Other applications of health informatics include tracking epidemics, immunizations, and proper use of controlled substances. The dynamic nature of this interdisciplinary field means that the health care industry will continue to see new applications for informatics and subspecialties — such as translational bioinformatics, imaging informatics, and public health informatics — as technology advances and more data become available.
Introducing Health Informatics to Prospective Students
According to Dr. William Miller, health administration faculty specialist in the Health Administration & Human Resources department at The University of Scranton, health informatics is an interdisciplinary field that comprises professionals from various sectors.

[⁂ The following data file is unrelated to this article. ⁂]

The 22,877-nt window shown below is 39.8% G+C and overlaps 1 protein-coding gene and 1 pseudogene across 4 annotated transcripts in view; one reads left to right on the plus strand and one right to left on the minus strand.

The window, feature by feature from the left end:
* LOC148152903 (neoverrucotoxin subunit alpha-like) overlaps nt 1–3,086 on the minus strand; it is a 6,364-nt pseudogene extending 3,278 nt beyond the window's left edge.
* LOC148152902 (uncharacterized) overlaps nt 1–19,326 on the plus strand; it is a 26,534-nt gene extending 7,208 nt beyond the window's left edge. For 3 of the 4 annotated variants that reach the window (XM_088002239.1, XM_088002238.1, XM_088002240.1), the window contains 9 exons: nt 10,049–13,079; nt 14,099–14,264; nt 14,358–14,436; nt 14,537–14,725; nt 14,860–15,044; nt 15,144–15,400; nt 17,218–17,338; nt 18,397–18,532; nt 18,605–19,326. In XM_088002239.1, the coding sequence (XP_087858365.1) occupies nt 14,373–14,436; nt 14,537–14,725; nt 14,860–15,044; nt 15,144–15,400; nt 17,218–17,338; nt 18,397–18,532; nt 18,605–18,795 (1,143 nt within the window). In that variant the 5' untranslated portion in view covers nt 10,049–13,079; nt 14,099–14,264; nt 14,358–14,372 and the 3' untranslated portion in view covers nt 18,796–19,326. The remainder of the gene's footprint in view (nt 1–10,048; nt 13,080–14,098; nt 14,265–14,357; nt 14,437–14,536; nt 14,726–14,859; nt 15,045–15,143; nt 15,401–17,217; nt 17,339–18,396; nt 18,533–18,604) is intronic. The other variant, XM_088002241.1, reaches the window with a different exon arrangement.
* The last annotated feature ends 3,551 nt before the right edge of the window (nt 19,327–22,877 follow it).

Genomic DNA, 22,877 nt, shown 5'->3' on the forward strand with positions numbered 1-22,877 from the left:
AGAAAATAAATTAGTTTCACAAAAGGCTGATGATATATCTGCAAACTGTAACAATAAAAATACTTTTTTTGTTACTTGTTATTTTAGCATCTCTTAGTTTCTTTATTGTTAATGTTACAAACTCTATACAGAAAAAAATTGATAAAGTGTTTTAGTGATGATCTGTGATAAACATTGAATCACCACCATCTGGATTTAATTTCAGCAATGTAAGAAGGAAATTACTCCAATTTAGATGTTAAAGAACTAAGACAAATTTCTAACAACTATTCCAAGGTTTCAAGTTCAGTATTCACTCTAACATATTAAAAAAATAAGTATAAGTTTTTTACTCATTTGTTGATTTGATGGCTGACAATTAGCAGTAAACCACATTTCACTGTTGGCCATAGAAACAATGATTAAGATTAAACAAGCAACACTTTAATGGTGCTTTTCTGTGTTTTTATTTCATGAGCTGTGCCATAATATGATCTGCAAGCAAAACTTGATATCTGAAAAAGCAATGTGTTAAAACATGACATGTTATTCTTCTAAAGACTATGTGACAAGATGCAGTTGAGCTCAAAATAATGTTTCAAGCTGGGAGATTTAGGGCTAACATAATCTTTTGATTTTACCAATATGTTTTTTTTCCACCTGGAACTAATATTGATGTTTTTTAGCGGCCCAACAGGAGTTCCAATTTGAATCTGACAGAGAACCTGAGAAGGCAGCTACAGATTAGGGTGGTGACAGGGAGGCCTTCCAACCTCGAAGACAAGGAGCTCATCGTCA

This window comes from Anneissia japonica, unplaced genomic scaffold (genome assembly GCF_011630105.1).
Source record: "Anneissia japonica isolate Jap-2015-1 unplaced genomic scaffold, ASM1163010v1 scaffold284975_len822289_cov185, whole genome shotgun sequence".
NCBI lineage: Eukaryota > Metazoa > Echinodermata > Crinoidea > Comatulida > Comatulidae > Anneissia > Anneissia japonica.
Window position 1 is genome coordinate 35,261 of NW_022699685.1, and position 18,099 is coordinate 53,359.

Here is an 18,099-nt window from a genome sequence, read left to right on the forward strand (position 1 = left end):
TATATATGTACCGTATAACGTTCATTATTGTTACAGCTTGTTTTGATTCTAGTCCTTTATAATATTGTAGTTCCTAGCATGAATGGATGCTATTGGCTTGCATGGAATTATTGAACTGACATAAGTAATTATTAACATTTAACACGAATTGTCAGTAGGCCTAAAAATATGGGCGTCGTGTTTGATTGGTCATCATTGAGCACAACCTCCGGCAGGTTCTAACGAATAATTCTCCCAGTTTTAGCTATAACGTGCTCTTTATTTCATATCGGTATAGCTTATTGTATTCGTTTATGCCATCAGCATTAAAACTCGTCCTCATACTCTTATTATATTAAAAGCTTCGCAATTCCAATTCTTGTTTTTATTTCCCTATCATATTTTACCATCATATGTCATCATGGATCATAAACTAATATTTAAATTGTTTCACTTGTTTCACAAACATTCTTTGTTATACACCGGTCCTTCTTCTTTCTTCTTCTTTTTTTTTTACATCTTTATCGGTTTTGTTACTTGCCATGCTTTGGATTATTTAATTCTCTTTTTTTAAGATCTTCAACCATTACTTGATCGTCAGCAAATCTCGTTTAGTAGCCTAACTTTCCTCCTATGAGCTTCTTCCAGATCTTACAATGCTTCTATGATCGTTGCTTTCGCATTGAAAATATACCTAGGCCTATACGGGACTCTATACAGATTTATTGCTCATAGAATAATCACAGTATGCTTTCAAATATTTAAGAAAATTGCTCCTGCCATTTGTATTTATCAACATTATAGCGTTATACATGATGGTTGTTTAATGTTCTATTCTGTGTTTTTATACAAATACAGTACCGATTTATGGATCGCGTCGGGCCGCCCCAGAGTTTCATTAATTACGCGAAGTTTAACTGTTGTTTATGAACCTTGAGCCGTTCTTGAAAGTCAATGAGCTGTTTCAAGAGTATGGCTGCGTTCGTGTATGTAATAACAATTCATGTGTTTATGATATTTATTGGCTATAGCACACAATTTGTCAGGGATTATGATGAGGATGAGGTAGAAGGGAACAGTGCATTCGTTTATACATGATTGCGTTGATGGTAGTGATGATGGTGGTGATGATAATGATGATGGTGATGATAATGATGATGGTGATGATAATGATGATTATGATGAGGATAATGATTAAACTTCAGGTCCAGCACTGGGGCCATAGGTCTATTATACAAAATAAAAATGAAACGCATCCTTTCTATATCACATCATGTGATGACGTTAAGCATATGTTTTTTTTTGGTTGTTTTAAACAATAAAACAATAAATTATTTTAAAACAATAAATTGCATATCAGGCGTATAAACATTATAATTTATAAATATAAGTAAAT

“It’s important to remember that health informatics students could come from any health care field or even from outside health care. Those from within health care have unique experiences. Those coming from nursing understand what the nursing side needs, whereas those coming from administration understand what the administration side needs. So, it’s a matter of capitalizing on that,” Dr. Miller says.
Thus, Miller advises delving into the student’s background to learn more about why they are interested in informatics. “It’s also important to emphasize here that informatics is different from health information management,” he says.
Although health information management (HIM) and health informatics (HI) both leverage data and information technologies to improve health systems and patient care, they are discrete branches of the health care field.
Health information managers maintain and protect patients’ health information, whereas health informaticians are concerned with the technologies, such as EHRs, data analysis, simulation, and predictive modeling software, that underpin health information management.